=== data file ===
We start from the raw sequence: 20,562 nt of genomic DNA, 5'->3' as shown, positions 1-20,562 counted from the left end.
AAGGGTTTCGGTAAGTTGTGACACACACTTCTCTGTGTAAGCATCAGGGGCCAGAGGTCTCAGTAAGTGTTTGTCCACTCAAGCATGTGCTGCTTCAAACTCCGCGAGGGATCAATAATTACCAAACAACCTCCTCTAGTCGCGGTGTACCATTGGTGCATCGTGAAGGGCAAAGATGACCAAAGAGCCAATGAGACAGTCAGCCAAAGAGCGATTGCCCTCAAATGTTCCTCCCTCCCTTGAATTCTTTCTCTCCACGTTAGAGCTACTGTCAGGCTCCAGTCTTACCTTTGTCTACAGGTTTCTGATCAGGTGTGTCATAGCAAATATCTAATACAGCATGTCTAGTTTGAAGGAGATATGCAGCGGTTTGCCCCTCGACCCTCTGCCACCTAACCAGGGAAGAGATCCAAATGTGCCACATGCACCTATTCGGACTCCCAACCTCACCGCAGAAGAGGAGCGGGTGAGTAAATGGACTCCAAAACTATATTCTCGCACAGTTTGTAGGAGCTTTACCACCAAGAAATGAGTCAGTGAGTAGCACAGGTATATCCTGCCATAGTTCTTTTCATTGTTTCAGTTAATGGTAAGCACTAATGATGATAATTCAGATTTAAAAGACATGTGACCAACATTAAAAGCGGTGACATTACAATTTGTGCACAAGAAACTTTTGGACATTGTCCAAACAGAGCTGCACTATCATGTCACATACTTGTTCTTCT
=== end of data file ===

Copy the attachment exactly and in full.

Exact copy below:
We start from the raw sequence: 20,562 nt of genomic DNA, 5'->3' as shown, positions 1-20,562 counted from the left end.
AAGGGTTTCGGTAAGTTGTGACACACACTTCTCTGTGTAAGCATCAGGGGCCAGAGGTCTCAGTAAGTGTTTGTCCACTCAAGCATGTGCTGCTTCAAACTCCGCGAGGGATCAATAATTACCAAACAACCTCCTCTAGTCGCGGTGTACCATTGGTGCATCGTGAAGGGCAAAGATGACCAAAGAGCCAATGAGACAGTCAGCCAAAGAGCGATTGCCCTCAAATGTTCCTCCCTCCCTTGAATTCTTTCTCTCCACGTTAGAGCTACTGTCAGGCTCCAGTCTTACCTTTGTCTACAGGTTTCTGATCAGGTGTGTCATAGCAAATATCTAATACAGCATGTCTAGTTTGAAGGAGATATGCAGCGGTTTGCCCCTCGACCCTCTGCCACCTAACCAGGGAAGAGATCCAAATGTGCCACATGCACCTATTCGGACTCCCAACCTCACCGCAGAAGAGGAGCGGGTGAGTAAATGGACTCCAAAACTATATTCTCGCACAGTTTGTAGGAGCTTTACCACCAAGAAATGAGTCAGTGAGTAGCACAGGTATATCCTGCCATAGTTCTTTTCATTGTTTCAGTTAATGGTAAGCACTAATGATGATAATTCAGATTTAAAAGACATGTGACCAACATTAAAAGCGGTGACATTACAATTTGTGCACAAGAAACTTTTGGACATTGTCCAAACAGAGCTGCACTATCATGTCACATACTTGTTCTTCT